File Download

There are no files associated with this item.

Supplementary

Conference Paper: Expression of phosphorylated eukaryotic initiation factor 2 alpha in neuronal apoptosis beta-amyloid toxicity

TitleExpression of phosphorylated eukaryotic initiation factor 2 alpha in neuronal apoptosis beta-amyloid toxicity
Authors
KeywordsCell Death
Neuronal Death
Phosphorylation
protein synthesis
Issue Date2001
PublisherSociety for Neuroscience
Citation
Neuroscience 2001, San Diego, CA, 10-15 November 2001, Presentation Number: 772.12 How to Cite?
AbstractInhibition of protein synthesis has been demonstrated in experimental ischemia. Increasing lines of evidence show that inhibiting protein translation results in apoptosis. Translation of protein is initiated by binding of initiator Met-tRNA to the 40S ribosomal subunit, which subsequently joins the 60S ribosomal subunit by hydrolyzing the GTP into GDP. The eukaryotic initiation factor 2 alpha (eIF2a)-GDP complex is released in exchange for GTP. Phosphorylation of eIF2a blocks the exchange of GTP and shutdowns protein synthesis leading to apoptosis. Since apoptosis of neurons is considered to be the one of death pathways in Alzheimer's disease (AD), this study aims to investigate whether phosphorylation of eIF2a is the key-signaling pathway leading to neuronal apoptosis in AD. Human neuroblastoma SH-SY5Y cells treated with the calcium ionophore A23187 underwent apoptosis, as reported by other laboratories. Early after treatment of A23187, phosphorylation of eIF2a was markedly increased. Flavonoids such as genistein and quercetin suppress tumor growth by inhibiting protein synthesis. Treatment of cells with both drugs induced a marked increase in eIF2a phosphorylation. Condensation and disintegration of DNA in cells shown by nuclear staining were found after 24 h. Furthermore, cells treated with b-amyloid peptide (Ab25-35) led to phosphorylation of eIF2a, and eventually resulted in apoptosis. Taken together, the results suggest that phosphorylation of eIF2a may be a key molecular pathway leading the neuronal apoptosis. Elucidation of this pathway may reshape the therapeutic interventions against AD. Supported by Research Grant Council, Hong Kong SAR
Persistent Identifierhttp://hdl.handle.net/10722/95665

 

DC FieldValueLanguage
dc.contributor.authorChang, RCCen_HK
dc.contributor.authorSuen, KCen_HK
dc.contributor.authorMa, ECHen_HK
dc.date.accessioned2010-09-25T16:09:24Z-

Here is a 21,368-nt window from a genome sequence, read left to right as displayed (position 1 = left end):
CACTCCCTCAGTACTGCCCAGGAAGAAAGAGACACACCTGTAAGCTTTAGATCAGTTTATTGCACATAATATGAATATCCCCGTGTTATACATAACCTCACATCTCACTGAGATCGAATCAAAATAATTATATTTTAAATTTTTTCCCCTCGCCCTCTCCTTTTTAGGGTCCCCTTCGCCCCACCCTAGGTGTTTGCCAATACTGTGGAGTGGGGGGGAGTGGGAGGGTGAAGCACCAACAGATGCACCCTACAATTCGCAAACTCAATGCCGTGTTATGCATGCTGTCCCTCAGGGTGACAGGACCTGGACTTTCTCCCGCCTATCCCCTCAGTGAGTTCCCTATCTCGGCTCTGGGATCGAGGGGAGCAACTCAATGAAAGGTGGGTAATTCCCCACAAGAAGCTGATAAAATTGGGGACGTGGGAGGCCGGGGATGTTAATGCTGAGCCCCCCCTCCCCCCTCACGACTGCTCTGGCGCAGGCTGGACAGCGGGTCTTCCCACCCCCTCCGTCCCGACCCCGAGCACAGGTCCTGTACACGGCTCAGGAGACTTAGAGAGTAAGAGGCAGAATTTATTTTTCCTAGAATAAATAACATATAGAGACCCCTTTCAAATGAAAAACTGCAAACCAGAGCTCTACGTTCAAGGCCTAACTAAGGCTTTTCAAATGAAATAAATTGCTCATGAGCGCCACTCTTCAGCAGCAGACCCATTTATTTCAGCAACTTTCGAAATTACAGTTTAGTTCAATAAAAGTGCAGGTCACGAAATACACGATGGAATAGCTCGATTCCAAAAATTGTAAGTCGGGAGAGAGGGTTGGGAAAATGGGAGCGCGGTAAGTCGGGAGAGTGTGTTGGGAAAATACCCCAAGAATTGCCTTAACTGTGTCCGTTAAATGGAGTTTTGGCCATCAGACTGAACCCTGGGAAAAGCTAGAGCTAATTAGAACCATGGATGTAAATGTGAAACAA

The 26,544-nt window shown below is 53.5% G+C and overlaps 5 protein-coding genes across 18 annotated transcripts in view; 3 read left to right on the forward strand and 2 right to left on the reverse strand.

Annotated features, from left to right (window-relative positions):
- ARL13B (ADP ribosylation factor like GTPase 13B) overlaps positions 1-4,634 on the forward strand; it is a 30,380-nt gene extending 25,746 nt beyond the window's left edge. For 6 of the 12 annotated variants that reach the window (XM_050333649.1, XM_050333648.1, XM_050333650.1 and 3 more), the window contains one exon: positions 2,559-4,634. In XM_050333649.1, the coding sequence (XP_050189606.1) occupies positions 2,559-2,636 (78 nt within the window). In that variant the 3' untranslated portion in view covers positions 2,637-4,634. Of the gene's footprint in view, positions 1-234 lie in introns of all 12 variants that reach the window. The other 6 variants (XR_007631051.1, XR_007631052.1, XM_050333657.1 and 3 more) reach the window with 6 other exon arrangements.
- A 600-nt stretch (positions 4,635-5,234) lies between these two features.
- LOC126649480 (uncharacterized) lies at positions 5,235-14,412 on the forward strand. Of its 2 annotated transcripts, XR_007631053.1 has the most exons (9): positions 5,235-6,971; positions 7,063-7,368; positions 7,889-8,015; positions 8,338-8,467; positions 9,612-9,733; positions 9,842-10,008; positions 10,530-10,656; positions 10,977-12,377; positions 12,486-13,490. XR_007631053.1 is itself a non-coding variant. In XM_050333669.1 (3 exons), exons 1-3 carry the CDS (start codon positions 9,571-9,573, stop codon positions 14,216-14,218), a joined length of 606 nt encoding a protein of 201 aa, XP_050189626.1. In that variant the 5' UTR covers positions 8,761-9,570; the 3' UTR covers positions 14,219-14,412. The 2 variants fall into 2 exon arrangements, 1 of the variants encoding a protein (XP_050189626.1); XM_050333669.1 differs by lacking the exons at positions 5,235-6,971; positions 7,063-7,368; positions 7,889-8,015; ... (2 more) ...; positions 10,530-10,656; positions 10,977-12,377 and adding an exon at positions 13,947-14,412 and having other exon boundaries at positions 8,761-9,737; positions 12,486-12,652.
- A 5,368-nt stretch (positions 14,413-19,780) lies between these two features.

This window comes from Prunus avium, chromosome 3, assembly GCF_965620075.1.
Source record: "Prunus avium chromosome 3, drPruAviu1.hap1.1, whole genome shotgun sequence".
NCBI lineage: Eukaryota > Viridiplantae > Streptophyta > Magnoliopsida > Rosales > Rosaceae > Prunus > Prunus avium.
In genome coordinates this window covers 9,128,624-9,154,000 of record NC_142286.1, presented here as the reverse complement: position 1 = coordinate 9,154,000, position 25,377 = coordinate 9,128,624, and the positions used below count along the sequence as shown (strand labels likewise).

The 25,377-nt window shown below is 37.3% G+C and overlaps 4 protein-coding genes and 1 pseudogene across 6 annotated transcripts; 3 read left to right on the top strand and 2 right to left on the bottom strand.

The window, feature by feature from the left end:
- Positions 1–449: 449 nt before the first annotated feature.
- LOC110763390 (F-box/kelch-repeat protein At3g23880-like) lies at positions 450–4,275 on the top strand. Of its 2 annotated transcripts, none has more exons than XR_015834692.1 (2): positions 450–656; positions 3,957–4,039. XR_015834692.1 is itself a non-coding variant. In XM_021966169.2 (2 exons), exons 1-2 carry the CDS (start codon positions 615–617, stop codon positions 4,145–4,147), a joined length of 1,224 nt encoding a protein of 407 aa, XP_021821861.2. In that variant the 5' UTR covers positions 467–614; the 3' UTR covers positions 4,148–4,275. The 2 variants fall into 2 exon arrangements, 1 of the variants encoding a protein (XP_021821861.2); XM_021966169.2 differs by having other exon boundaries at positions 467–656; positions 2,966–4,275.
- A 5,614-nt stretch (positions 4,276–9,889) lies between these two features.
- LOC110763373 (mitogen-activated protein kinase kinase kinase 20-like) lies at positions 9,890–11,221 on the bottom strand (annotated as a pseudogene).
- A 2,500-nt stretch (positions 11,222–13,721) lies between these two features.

dc.date.available2010-09-25T16:09:24Z-
dc.date.issued2001en_HK
dc.identifier.citationNeuroscience 2001, San Diego, CA, 10-15 November 2001, Presentation Number: 772.12en_HK
dc.identifier.urihttp://hdl.handle.net/10722/95665-
dc.description.abstractInhibition of protein synthesis has been demonstrated in experimental ischemia. Increasing lines of evidence show that inhibiting protein translation results in apoptosis. Translation of protein is initiated by binding of initiator Met-tRNA to the 40S ribosomal subunit, which subsequently joins the 60S ribosomal subunit by hydrolyzing the GTP into GDP. The eukaryotic initiation factor 2 alpha (eIF2a)-GDP complex is released in exchange for GTP. Phosphorylation of eIF2a blocks the exchange of GTP and shutdowns protein synthesis leading to apoptosis. Since apoptosis of neurons is considered to be the one of death pathways in Alzheimer's disease (AD), this study aims to investigate whether phosphorylation of eIF2a is the key-signaling pathway leading to neuronal apoptosis in AD. Human neuroblastoma SH-SY5Y cells treated with the calcium ionophore A23187 underwent apoptosis, as reported by other laboratories. Early after treatment of A23187, phosphorylation of eIF2a was markedly increased. Flavonoids such as genistein and quercetin suppress tumor growth by inhibiting protein synthesis. Treatment of cells with both drugs induced a marked increase in eIF2a phosphorylation. Condensation and disintegration of DNA in cells shown by nuclear staining were found after 24 h. Furthermore, cells treated with b-amyloid peptide (Ab25-35) led to phosphorylation of eIF2a, and eventually resulted in apoptosis. Taken together, the results suggest that phosphorylation of eIF2a may be a key molecular pathway leading the neuronal apoptosis. Elucidation of this pathway may reshape the therapeutic interventions against AD. Supported by Research Grant Council, Hong Kong SAR-
dc.languageengen_HK
dc.publisherSociety for Neuroscience-
dc.relation.ispartofSociety for Neuroscience Annual Meetingen_HK
dc.subjectCell Death-
dc.subjectNeuronal Death-
dc.subjectPhosphorylation-
dc.subjectprotein synthesis-
dc.titleExpression of phosphorylated eukaryotic initiation factor 2 alpha in neuronal apoptosis beta-amyloid toxicityen_HK
dc.typeConference_Paperen_HK
dc.identifier.emailChang, RCC: rccchang@hkucc.hku.hken_HK
dc.identifier.emailHugon, J: jhugon@hkucc.hku.hken_HK
dc.identifier.authorityChang, RCC=rp00470en_HK
dc.identifier.hkuros64062en_HK

Export via OAI-PMH Interface in XML Formats


OR


Export to Other Non-XML Formats